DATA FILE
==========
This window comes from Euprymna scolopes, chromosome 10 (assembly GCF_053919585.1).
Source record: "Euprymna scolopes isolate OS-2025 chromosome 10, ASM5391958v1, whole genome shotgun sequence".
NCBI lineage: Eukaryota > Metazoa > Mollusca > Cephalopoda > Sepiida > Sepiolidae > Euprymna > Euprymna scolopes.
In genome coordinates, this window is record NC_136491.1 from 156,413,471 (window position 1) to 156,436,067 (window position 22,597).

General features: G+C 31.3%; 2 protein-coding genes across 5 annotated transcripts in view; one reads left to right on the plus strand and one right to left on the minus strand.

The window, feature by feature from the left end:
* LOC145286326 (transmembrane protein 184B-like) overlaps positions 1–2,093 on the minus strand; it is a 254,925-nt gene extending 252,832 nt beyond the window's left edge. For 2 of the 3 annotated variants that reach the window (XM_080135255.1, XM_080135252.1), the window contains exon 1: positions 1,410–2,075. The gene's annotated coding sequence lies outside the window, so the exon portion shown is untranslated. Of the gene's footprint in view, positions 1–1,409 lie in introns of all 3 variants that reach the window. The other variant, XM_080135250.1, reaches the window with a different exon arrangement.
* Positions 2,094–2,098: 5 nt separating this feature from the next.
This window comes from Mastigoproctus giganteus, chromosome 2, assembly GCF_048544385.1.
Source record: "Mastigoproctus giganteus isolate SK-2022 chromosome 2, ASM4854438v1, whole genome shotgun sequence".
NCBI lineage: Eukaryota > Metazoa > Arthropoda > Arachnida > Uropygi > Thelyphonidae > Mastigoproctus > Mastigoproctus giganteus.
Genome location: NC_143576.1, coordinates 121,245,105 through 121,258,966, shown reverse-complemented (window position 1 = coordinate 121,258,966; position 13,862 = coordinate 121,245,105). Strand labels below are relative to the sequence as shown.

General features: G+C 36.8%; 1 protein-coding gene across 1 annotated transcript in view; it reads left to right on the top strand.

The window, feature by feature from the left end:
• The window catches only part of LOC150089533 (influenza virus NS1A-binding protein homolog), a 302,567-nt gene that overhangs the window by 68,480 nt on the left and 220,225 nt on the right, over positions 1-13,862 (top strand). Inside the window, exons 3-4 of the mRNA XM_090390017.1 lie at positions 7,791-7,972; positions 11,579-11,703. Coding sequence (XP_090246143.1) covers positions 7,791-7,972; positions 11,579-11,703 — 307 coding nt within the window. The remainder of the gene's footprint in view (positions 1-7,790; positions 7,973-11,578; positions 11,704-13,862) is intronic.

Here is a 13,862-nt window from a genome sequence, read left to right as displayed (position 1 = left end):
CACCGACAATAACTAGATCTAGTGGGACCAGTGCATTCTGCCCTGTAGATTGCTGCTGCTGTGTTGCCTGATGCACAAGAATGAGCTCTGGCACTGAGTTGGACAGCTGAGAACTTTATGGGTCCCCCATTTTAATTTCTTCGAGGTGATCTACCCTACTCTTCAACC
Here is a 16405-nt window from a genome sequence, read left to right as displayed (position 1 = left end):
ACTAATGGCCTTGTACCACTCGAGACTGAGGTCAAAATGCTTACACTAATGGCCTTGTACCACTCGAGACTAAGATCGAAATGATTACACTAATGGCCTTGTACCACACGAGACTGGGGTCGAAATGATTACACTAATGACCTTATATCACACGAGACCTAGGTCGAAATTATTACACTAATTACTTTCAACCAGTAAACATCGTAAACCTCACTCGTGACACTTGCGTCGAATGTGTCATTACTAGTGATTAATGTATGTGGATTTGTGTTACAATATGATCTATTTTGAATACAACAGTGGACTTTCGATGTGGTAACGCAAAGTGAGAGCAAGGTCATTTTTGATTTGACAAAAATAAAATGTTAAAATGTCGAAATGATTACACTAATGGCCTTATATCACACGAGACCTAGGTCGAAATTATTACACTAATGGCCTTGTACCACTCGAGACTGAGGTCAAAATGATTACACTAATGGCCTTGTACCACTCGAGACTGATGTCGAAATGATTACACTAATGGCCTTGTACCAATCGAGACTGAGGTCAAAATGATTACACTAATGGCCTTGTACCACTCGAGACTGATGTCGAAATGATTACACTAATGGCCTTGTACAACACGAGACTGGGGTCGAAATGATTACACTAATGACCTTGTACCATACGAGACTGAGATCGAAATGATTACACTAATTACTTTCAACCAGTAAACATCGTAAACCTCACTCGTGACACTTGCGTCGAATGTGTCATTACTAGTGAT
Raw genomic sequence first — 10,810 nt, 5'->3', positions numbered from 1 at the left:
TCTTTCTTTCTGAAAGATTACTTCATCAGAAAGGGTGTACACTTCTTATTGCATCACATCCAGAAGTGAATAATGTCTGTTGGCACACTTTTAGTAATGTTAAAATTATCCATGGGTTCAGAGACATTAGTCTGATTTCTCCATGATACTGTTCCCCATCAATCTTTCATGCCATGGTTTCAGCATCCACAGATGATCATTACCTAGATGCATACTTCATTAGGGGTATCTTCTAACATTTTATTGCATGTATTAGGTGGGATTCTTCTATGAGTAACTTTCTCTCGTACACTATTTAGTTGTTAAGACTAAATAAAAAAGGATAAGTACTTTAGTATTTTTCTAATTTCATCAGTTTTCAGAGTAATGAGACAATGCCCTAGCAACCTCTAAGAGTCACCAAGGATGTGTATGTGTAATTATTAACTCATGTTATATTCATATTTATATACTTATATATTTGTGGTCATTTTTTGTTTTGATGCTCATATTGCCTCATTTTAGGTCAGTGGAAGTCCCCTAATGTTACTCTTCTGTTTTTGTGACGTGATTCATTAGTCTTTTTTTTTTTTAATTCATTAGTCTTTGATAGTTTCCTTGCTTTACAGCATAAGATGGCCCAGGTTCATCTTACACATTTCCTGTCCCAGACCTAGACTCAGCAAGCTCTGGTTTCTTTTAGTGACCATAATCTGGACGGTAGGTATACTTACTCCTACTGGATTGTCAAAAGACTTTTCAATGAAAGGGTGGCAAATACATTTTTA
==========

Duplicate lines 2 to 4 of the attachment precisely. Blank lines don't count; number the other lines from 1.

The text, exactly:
Source record: "Euprymna scolopes isolate OS-2025 chromosome 10, ASM5391958v1, whole genome shotgun sequence".
NCBI lineage: Eukaryota > Metazoa > Mollusca > Cephalopoda > Sepiida > Sepiolidae > Euprymna > Euprymna scolopes.
In genome coordinates, this window is record NC_136491.1 from 156,413,471 (window position 1) to 156,436,067 (window position 22,597).